Tuesday Tell-All

Tuesday Tell-All

*Well folks, it’s one of those weeks–a week when the universe conspires against you to make all of your least favorite things happen all at once: parent/teacher conferences, hall duty, monitoring lunch detentions, and midterm grades being due. It’s the perfect storm, and I can’t believe it’s only Tuesday.

*I’ve been thinking a lot lately about personal growth and how it so often seems to happen imperceptibly until one day you realize you’ve completed changed. Story behind this: I was reading in my old journal from 2008 on Sunday, and I had written down a few things I was hoping to work on (being more assertive, being less critical about people in my head, etc.). And you know what? While I’m not perfect, I hadn’t realized what large strides I’d made in those areas until I looked back now, 6 years later, at those goals. Take yesterday, for instance—I sent two students to the principal and didn’t even bat an eye. At the beginning of my teaching career, that kind of thing terrified me, and it often ruined my day. Now, I just accept that discipline is a part of my job and take it in stride.

*I sent two more students to the principal’s office today too, so you might even say I’m getting a little TOO comfortable with the idea of discipline…

*Nope, make that three students. I just sent one while I was monitoring lunch.

*(I also made my 5th hour “practice being quiet” yesterday after the bell had rung before I’d let them go to the computer lab. And I probably should have felt guilty for getting a kind of sick pleasure out of the forced 3 minutes of silence that followed, but I didn’t. Being a teacher is ruining me.)

*I am ashamed to admit that I have been eating pizza every day for the past 5 days. I guess that’s what happens when the perfect storm of a week hits and I have to plan time to even go to the bathroom.


*I finally was able to go running again last Saturday (I hadn’t gone for 3 weeks because I got so sick), and it was fabulous—I got to test out my new running watch, and I got to enjoy the most perfect sunrise. Of course, the problem with the watch is that it made me realize how slow I’d gotten from taking just 20 days off—I’d gone from averaging about 9:40 a mile to averaging 11:15. Yuck.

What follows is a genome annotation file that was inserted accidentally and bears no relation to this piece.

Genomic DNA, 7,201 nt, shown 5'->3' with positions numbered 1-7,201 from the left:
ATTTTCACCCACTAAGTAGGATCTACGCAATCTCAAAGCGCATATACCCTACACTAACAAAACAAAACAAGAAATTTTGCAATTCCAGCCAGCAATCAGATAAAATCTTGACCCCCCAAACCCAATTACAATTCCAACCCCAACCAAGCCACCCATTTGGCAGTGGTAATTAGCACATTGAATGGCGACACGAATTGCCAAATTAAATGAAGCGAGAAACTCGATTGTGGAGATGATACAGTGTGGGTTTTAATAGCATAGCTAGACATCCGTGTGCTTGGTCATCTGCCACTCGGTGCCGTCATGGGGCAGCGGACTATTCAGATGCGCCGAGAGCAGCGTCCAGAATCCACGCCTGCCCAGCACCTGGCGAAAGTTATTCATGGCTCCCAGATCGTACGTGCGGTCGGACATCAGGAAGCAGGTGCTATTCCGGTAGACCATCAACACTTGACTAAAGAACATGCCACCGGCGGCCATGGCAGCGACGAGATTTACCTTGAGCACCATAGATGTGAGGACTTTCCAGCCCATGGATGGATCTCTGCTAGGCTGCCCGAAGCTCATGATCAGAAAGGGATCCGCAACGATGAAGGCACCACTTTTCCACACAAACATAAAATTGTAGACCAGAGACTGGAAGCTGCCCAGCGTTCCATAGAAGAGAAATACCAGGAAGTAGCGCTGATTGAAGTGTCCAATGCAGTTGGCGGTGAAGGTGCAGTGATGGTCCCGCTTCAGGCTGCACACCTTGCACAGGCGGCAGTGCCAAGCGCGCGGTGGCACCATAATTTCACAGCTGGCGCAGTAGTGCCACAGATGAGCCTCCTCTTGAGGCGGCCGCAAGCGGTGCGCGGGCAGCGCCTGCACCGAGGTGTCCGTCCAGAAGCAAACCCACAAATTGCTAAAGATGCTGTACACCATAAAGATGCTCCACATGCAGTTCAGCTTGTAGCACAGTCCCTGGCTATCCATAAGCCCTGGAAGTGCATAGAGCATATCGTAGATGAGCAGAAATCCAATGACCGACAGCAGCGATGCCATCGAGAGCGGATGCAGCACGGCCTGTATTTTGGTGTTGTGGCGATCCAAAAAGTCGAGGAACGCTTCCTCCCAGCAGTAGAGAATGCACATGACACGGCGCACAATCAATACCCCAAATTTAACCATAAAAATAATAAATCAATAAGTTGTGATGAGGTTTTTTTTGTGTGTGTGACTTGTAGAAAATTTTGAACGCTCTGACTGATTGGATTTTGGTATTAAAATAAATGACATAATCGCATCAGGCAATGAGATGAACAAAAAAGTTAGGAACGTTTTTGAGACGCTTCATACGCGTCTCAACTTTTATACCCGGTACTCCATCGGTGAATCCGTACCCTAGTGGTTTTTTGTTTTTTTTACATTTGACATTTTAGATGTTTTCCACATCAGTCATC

*Since the holidays got over, I have felt like my regular house decorations need a little sprucing up–I mean, I’ve had the same 3 candles as the centerpiece on my kitchen table for like 4 months now. Any ideas on what I could use as a centerpiece this time of year besides candles and/or a vase of flowers?

*Today, to open up our new unit on research (which will culminate in the students turning in a research paper on the person of their choice), we’re exploring the question: “What makes a person important or significant?” Today, to get them thinking about that question (since they’ll have to argue why the person they’ve chosen is significant/not significant), I had them split up into groups and come up with a list of criteria of how they could judge if a person is important or not. Then, based on their list, they have to rank the following five individuals in order of importance: Abraham Lincoln, Adolf Hitler, Lady Gaga, their great-grandfather, and Susan B. Anthony.

Needless to say, it has been FASCINATING  to hear their reasoning. In almost every case, Abraham Lincoln is chosen for the #1 spot, but beyond that, the students will almost always have Hitler in either second place or last place, depending on their criteria. After, I’ve made them share their thoughts with the class and subject themselves to some on-the-spot questioning from me (which almost always involved me playing devil’s advocate and being completely a pest with them). In fact, in my third hour, I had one group so tangled up in their reasoning that they were forced to admit, by their criteria, that I was at least as important as Abraham Lincoln.

*So there—I’m as important as Lincoln. Who knew?

*I think my favorite argument was the one I used with the group who insisted that importance was determined almost solely by the number of people you affected. So, using logic that I knew would drive them crazy, I posed the following statement: “I have almost 800 friends on Facebook. Someone else might have only 200. Does that make me more important than that person?”

*Their answers were priceless, as you can probably imagine. It’s on days like today that I think being a teacher is the funnest job in the world. (And yes, I know that “funnest” is not a word.)

*I’m curious as to how you would rank those five individuals. If you have a chance, leave a comment below ranking those five individuals in the order that you find them the most important: Abraham Lincoln, Adolf Hitler, Lady Gaga, your great-grandfather, and Susan B. Anthony.

*(I’ll even share some of your responses with my classes tomorrow, especially if you include reasoning. Consider it homework!)

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